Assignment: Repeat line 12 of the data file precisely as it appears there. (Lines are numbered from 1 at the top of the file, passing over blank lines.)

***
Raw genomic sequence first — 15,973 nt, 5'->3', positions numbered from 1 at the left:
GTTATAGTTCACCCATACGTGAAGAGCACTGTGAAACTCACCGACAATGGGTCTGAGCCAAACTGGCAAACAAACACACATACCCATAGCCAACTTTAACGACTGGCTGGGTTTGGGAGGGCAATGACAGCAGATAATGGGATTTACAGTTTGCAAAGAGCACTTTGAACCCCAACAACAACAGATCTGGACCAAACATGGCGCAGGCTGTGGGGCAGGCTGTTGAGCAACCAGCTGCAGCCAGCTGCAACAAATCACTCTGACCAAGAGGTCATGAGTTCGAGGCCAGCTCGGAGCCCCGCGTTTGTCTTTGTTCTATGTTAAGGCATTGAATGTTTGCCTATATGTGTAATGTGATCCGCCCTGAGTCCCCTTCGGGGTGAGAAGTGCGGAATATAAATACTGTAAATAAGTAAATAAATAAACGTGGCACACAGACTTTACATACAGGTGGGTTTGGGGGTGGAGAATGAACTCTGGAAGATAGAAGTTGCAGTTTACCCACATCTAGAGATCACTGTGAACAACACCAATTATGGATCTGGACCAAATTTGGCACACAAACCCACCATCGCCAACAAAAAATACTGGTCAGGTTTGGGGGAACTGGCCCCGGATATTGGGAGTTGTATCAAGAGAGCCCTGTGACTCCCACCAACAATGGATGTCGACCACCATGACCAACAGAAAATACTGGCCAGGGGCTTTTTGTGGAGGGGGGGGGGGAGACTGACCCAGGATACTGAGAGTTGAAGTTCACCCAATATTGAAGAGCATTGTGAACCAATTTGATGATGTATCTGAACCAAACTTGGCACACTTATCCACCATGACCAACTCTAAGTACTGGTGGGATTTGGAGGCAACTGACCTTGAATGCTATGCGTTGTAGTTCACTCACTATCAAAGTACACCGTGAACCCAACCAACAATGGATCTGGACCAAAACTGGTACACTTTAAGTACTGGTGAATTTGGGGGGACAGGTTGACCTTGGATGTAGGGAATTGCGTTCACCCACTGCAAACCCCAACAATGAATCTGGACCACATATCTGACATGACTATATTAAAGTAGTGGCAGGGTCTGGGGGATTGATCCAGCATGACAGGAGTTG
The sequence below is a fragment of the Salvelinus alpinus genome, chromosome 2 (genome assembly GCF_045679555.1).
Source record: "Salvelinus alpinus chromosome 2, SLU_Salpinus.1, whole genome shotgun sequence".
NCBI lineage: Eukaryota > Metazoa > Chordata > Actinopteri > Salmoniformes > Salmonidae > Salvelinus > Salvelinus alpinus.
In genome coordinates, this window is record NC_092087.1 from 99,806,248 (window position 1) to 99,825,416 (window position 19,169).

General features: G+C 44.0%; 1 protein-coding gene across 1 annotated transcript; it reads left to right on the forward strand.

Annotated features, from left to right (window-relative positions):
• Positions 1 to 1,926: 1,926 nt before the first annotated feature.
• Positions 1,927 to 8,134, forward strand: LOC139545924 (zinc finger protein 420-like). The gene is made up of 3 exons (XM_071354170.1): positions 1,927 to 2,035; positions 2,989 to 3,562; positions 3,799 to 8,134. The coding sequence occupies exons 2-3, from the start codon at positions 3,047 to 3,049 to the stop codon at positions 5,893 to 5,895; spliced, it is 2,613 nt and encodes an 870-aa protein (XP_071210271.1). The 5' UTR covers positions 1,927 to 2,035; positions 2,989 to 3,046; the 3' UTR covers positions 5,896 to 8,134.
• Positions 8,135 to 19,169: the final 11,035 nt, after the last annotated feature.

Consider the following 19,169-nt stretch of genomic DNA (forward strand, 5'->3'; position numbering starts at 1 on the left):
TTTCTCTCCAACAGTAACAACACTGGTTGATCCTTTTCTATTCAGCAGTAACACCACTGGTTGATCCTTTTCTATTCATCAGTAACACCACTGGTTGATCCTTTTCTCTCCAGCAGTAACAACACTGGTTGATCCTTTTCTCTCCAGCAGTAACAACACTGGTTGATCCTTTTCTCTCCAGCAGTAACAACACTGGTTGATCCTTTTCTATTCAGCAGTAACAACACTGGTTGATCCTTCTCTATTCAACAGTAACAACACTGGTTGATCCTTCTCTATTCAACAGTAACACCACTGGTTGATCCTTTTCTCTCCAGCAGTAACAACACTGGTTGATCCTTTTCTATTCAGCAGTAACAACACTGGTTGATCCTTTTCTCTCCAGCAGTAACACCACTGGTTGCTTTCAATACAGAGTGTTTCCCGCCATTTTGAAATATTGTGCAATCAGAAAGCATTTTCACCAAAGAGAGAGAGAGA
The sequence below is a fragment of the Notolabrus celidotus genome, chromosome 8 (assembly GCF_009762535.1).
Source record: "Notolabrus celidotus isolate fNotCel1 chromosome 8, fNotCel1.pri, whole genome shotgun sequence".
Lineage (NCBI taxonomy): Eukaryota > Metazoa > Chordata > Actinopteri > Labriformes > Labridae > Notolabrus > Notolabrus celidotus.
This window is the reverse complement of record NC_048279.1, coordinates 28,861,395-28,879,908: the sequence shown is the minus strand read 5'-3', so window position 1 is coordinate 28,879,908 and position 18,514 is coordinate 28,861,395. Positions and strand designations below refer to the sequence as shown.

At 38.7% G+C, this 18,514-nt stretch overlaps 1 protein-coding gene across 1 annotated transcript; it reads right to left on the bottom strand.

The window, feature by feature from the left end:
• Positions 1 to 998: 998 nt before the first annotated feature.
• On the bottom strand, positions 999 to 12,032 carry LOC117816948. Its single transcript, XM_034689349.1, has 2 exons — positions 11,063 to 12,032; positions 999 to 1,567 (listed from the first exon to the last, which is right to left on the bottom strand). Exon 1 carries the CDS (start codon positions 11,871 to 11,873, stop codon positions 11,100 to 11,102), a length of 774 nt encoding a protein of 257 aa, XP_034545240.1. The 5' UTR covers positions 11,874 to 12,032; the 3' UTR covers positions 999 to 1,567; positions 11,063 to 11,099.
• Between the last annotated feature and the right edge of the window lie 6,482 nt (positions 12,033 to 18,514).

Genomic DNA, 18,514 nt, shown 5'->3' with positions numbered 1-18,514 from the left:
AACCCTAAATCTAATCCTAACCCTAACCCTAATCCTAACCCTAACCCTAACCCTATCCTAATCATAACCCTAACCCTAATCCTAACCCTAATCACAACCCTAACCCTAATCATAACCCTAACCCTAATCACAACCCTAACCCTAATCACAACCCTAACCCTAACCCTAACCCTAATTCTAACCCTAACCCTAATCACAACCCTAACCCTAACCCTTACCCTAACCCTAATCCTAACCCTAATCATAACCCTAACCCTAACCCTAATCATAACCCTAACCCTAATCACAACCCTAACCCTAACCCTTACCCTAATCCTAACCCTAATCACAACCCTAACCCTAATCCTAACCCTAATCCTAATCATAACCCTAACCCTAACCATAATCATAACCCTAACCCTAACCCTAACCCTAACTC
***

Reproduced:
Consider the following 19,169-nt stretch of genomic DNA (forward strand, 5'->3'; position numbering starts at 1 on the left):